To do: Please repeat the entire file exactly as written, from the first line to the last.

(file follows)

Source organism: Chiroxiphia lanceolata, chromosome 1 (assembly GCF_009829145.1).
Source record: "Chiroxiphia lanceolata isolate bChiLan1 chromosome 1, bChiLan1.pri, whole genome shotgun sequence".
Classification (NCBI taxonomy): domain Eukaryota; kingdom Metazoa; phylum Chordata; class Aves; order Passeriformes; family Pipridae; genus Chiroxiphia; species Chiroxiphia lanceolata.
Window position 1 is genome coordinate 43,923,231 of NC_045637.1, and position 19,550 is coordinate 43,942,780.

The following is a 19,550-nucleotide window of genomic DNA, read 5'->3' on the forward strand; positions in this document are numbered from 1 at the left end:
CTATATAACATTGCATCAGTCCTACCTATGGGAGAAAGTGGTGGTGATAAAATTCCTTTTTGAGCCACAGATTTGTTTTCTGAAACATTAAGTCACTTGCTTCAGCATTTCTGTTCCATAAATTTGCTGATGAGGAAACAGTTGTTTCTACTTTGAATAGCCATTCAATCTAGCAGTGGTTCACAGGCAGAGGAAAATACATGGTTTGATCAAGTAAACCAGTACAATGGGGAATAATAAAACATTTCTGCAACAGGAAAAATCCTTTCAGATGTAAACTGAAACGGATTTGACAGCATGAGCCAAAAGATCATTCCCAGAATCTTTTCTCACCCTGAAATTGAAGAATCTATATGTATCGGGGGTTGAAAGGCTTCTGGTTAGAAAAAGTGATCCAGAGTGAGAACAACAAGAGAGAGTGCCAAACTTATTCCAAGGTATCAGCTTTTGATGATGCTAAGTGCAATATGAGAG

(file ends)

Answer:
Source organism: Chiroxiphia lanceolata, chromosome 1 (assembly GCF_009829145.1).
Source record: "Chiroxiphia lanceolata isolate bChiLan1 chromosome 1, bChiLan1.pri, whole genome shotgun sequence".
Classification (NCBI taxonomy): domain Eukaryota; kingdom Metazoa; phylum Chordata; class Aves; order Passeriformes; family Pipridae; genus Chiroxiphia; species Chiroxiphia lanceolata.
Window position 1 is genome coordinate 43,923,231 of NC_045637.1, and position 19,550 is coordinate 43,942,780.

The following is a 19,550-nucleotide window of genomic DNA, read 5'->3' on the forward strand; positions in this document are numbered from 1 at the left end:
CTATATAACATTGCATCAGTCCTACCTATGGGAGAAAGTGGTGGTGATAAAATTCCTTTTTGAGCCACAGATTTGTTTTCTGAAACATTAAGTCACTTGCTTCAGCATTTCTGTTCCATAAATTTGCTGATGAGGAAACAGTTGTTTCTACTTTGAATAGCCATTCAATCTAGCAGTGGTTCACAGGCAGAGGAAAATACATGGTTTGATCAAGTAAACCAGTACAATGGGGAATAATAAAACATTTCTGCAACAGGAAAAATCCTTTCAGATGTAAACTGAAACGGATTTGACAGCATGAGCCAAAAGATCATTCCCAGAATCTTTTCTCACCCTGAAATTGAAGAATCTATATGTATCGGGGGTTGAAAGGCTTCTGGTTAGAAAAAGTGATCCAGAGTGAGAACAACAAGAGAGAGTGCCAAACTTATTCCAAGGTATCAGCTTTTGATGATGCTAAGTGCAATATGAGAG